Brattleboro School Board Candidate Interview – Robin Morgan

Robin Morgan is running for the Brattleboro one year seat on the school board.
Introduce yourself – who are you and why are you running for the school board?
I am a musician and music teacher and I am also engaged in the joyful and challenging work of raising three kids, all of whom attend WSESD schools. I served on the Brattleboro Town School board from 2017 until it was dissolved in 2019. I believe that schools where all students can become fulfilled, engaged learners and critical thinkers are an important part of making this world a better and more just place. I want to make sure teachers and students all have the support and opportunities they need to meet those goals. In this particular moment I also want to be a part of helping the district navigate some difficult issues such as the sexual abuse investigation.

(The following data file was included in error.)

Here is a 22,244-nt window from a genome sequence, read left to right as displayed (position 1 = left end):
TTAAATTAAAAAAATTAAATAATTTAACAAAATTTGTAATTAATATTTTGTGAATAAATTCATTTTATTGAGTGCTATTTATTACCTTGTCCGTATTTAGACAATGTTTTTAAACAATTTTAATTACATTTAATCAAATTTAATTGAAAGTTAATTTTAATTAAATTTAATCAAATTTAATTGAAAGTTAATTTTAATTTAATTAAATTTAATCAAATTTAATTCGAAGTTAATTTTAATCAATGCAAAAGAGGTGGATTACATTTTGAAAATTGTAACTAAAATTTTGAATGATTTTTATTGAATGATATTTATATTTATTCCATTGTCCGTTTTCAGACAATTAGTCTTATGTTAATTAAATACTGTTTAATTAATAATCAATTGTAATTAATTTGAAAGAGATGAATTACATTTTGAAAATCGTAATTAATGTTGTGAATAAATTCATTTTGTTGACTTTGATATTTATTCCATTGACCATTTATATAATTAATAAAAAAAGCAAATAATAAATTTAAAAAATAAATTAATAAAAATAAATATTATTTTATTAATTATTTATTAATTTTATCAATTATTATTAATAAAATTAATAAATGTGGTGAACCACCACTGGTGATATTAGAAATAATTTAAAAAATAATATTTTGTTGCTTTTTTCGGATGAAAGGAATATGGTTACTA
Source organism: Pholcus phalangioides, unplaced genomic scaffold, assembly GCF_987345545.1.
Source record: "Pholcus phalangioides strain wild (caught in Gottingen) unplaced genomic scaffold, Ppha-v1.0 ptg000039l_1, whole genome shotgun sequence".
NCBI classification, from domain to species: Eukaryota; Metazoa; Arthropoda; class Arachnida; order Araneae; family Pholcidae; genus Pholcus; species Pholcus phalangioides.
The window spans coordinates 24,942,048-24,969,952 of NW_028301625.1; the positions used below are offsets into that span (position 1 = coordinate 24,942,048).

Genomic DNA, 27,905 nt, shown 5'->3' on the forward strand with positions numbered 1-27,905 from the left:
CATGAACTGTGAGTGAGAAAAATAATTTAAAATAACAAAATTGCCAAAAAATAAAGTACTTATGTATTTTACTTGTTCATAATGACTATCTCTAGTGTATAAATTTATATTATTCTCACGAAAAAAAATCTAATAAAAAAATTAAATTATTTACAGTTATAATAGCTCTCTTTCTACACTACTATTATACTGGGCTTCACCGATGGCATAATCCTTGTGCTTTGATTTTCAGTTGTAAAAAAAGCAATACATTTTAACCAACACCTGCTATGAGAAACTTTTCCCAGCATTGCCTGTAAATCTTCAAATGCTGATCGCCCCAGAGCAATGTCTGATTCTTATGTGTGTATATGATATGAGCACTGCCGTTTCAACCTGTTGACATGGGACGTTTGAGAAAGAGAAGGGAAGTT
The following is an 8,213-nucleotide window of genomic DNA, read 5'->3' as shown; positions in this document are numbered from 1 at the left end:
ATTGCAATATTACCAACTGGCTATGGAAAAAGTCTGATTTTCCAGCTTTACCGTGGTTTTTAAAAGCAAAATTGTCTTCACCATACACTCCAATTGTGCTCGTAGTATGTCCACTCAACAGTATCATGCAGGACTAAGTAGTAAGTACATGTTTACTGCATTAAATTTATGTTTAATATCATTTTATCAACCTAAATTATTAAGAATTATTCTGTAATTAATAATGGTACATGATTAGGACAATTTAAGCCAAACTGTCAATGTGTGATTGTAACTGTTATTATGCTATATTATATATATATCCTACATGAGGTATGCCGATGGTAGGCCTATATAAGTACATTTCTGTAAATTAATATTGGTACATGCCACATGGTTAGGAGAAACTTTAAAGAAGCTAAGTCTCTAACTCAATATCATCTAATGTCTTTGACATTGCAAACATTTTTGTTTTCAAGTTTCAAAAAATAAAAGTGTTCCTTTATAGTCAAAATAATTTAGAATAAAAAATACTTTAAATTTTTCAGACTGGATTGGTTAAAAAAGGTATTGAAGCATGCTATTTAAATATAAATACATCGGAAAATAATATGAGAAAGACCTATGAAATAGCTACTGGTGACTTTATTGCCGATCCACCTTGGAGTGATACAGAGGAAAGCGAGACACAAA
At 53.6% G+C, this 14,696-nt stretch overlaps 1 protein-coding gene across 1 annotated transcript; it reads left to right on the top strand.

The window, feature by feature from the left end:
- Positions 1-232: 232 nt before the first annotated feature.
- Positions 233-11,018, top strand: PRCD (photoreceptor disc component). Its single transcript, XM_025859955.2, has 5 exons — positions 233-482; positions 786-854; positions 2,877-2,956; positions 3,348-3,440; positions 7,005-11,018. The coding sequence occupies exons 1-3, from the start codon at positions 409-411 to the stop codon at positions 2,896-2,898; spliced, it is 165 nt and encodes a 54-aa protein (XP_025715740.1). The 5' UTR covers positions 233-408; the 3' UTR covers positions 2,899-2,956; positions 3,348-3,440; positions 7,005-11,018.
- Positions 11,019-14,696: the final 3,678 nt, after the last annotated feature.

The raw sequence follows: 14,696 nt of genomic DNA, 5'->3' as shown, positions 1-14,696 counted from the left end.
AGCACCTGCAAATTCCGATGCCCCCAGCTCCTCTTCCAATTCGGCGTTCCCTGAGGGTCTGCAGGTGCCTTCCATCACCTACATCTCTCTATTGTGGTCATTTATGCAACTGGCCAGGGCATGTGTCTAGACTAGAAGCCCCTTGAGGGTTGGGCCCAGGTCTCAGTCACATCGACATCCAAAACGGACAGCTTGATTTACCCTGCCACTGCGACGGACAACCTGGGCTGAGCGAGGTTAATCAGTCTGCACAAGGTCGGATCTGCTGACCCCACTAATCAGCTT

What unique perspectives would you bring to the board if elected?
I think I actually have shared values with a lot of the other folks running for and serving on this board. I have a strong personal commitment to making sure our schools are anti-racist, gender-affirming spaces that create access for every child that takes account of their ability needs. Some of my strengths as a board member are that I’m usually a thoughtful, articulate communicator and I have empathy and compassion for everyone even when there are conflicts or difficult situations.

Did you have a good experience with your own education?

Yes. I had an idyllic experience in my public elementary school in a racially and economically diverse town in central Illinois. I loved school, loved my teachers, and found learning fun and interesting. I went to an extremely rigorous middle/high school and I really struggled academically and socially for the first couple of years but with the support of the counseling staff, teachers, and my family, I found my footing and was able to meet academic expectations and find my niche in the theater and music world.